The current Lincoln cent’s reverse (tails side) design is emblematic of President Abraham Lincoln’s preservation of the United States as a single and united country, as required by Title III of Public Law 109-145, the Presidential $1 Coin Act of 2005. While the obverse (heads) continues to bear the familiar Victor David Brenner likeness of President Lincoln that has appeared on the coin since 1909, the reverse features a union shield with a scroll draped across and the inscription ONE CENT.
The 13 vertical stripes of the shield represent the states joined in one compact union to support the federal government, represented by the horizontal bar above. The horizontal bar features the inscription E PLURIBUS UNUM—”out of many, one”—while the inscription UNITED STATES OF AMERICA is depicted along the upper rim of the coin. The union shield, which dates back to the 1780s, was used widely during the Civil War. The shield is also featured on frescoes by Constantino Brumidi throughout the halls of the U.S. Capitol Building completed in the mid-19th century.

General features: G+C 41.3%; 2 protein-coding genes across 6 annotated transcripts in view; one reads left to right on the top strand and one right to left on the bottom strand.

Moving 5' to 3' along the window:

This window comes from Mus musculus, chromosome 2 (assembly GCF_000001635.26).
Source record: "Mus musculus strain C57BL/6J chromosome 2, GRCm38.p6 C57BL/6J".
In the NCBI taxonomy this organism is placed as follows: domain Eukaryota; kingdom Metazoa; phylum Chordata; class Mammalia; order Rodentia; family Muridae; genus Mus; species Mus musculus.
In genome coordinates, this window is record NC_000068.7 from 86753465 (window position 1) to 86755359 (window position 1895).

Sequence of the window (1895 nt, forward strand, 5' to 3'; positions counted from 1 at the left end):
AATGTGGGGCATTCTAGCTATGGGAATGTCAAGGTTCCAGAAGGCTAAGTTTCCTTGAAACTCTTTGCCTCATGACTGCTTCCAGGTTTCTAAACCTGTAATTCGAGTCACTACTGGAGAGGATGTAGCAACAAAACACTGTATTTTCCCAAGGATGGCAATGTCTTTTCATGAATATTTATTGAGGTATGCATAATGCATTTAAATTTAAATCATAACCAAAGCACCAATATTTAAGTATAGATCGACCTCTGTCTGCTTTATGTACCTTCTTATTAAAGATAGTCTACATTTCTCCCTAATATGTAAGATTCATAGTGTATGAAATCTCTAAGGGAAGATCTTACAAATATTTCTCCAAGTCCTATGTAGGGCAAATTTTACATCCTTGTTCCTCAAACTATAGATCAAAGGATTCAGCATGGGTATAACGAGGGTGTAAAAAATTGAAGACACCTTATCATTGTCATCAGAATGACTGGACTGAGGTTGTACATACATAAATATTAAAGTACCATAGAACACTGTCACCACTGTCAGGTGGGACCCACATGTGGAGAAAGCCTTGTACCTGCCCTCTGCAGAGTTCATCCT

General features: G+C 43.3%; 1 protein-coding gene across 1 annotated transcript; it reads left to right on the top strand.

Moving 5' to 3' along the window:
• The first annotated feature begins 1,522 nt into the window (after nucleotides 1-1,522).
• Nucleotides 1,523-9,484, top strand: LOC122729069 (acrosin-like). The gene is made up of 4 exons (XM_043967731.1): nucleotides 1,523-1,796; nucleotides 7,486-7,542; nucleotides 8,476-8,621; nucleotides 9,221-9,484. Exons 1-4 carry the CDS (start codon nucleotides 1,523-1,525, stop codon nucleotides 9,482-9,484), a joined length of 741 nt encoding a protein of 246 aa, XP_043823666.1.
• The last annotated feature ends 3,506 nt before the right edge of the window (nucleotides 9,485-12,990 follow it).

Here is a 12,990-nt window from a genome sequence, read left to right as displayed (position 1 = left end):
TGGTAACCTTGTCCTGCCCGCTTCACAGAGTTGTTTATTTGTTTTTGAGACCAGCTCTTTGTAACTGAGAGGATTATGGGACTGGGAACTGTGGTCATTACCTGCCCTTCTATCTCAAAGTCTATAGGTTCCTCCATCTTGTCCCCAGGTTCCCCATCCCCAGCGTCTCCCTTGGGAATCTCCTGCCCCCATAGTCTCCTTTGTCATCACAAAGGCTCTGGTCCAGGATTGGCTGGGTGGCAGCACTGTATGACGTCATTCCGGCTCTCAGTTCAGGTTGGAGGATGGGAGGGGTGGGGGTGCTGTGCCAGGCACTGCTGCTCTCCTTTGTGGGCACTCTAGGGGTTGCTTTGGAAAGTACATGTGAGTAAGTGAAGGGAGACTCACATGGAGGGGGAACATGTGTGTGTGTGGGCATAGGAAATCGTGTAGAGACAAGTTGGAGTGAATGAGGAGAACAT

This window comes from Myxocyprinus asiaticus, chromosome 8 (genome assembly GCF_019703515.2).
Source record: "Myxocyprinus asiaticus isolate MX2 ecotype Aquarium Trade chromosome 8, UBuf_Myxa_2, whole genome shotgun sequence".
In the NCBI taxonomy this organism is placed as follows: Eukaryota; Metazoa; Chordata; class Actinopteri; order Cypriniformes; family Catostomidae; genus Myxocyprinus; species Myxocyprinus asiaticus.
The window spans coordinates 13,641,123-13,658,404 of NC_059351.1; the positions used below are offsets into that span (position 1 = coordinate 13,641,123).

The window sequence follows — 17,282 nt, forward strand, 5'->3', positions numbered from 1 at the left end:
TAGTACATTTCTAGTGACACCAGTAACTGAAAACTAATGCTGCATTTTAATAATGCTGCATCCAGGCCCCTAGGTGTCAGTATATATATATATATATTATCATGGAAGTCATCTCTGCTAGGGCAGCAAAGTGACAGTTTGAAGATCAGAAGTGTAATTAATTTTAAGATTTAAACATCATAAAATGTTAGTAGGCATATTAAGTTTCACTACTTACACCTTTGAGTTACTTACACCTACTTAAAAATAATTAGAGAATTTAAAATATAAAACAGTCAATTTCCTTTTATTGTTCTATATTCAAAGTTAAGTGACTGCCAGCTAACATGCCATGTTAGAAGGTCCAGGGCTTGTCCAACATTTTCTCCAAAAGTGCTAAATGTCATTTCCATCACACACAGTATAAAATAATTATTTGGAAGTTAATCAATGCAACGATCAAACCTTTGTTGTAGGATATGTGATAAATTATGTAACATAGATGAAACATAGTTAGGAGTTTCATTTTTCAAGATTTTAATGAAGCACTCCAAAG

The Secretary of the Treasury approved the reverse design for the coin after consultation with the U.S. Commission of Fine Arts and review by the Citizen’s Coinage Advisory Committee.
These one-cent coins have a metallic content of 2.5 percent copper, balance zinc. They are issued for circulation in quantities sufficient to meet the demands of commerce. Numismatic (proof and uncirculated) versions are included in the United States Mint’s annual product offerings.
They still have that silly “in god we trust” on the penny, but other than that, I’m a fan.Favorite This!